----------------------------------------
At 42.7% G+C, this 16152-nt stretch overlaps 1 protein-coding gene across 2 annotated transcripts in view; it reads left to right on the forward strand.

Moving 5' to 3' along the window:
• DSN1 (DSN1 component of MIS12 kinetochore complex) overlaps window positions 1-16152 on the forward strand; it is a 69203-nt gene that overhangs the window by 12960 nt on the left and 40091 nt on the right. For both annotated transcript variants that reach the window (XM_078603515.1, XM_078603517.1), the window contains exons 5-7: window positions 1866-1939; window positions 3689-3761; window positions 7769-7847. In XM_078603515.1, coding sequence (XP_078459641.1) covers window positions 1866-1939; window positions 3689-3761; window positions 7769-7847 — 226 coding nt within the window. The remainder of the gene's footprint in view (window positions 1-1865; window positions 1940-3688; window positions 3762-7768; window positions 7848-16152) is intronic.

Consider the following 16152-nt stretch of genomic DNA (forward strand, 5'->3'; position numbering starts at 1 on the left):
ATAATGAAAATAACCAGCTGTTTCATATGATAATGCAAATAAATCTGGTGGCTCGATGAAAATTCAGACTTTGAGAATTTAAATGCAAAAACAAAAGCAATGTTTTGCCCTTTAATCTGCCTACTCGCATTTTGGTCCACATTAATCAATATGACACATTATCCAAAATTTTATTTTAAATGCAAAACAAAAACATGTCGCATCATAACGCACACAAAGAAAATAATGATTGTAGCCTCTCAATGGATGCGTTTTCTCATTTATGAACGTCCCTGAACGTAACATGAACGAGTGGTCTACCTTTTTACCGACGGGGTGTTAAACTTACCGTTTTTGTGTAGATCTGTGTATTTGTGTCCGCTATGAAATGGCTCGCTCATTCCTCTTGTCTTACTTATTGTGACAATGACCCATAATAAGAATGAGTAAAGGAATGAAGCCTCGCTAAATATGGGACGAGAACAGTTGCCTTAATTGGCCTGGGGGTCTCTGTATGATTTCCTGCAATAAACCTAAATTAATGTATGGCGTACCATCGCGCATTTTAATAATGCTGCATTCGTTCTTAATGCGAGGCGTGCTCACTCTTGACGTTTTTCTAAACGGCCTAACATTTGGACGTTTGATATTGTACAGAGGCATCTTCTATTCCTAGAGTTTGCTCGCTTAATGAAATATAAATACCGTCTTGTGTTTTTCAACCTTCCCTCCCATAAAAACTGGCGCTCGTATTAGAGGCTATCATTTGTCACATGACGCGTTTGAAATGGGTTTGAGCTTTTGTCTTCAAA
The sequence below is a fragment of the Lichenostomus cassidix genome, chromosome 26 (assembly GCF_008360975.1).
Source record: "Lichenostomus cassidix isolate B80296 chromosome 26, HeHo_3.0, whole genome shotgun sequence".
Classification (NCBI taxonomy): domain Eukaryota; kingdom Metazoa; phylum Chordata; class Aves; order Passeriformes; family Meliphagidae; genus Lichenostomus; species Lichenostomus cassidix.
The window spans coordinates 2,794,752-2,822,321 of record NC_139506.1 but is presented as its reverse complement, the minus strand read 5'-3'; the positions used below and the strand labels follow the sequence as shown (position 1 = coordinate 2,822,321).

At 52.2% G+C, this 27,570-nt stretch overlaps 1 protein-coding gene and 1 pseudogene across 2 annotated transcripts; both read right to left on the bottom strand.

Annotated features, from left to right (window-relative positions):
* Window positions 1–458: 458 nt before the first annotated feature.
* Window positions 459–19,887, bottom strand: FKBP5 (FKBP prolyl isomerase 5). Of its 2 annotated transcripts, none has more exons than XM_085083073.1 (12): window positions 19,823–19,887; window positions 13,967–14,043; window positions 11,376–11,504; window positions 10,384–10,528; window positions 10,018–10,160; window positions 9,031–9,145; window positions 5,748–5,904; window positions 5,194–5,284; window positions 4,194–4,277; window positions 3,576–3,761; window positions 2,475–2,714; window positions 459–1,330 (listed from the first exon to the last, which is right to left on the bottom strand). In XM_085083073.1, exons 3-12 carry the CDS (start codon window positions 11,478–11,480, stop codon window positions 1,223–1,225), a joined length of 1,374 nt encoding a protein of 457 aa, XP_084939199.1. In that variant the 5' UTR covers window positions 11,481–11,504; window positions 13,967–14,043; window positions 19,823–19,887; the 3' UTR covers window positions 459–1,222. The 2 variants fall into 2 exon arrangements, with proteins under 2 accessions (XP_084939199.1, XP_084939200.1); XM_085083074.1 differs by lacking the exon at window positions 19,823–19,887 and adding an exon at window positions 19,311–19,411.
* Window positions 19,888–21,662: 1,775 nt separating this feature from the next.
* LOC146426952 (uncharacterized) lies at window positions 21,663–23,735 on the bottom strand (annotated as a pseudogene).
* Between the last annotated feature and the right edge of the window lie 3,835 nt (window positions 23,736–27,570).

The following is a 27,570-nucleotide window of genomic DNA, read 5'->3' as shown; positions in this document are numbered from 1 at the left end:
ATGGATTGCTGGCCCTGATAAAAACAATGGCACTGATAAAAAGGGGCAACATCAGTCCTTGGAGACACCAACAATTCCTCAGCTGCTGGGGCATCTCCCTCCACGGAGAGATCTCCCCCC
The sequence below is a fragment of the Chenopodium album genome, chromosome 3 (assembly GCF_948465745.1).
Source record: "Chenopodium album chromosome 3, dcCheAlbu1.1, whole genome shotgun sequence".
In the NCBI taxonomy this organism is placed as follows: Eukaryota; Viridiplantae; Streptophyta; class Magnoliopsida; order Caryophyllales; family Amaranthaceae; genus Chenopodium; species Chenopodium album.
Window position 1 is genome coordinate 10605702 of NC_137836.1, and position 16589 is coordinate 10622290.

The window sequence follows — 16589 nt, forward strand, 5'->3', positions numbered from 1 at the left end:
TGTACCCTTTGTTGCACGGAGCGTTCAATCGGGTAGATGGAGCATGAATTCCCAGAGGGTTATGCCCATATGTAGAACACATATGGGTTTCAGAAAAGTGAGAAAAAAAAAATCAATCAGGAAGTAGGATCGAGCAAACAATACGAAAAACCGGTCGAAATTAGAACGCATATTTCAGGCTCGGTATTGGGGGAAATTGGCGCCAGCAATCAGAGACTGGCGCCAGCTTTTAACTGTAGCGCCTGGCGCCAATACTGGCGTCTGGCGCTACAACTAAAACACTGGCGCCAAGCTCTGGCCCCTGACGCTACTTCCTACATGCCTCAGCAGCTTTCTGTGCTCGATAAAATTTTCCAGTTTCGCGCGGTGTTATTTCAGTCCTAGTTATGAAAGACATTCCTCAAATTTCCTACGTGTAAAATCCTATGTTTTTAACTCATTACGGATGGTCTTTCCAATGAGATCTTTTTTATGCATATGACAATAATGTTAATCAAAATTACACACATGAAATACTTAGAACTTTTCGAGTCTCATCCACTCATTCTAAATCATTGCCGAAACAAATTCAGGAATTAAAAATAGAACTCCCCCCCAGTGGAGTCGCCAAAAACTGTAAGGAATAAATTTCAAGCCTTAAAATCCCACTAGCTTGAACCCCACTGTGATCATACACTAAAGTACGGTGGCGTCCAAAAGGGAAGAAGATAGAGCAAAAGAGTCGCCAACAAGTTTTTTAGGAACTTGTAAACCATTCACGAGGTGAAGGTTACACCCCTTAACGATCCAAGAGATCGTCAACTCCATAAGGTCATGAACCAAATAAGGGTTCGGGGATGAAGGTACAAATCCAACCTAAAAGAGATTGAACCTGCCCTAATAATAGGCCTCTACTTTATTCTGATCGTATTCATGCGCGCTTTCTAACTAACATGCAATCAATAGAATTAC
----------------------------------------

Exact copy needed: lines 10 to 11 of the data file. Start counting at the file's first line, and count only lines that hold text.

At 52.2% G+C, this 27,570-nt stretch overlaps 1 protein-coding gene and 1 pseudogene across 2 annotated transcripts; both read right to left on the bottom strand.

Annotated features, from left to right (window-relative positions):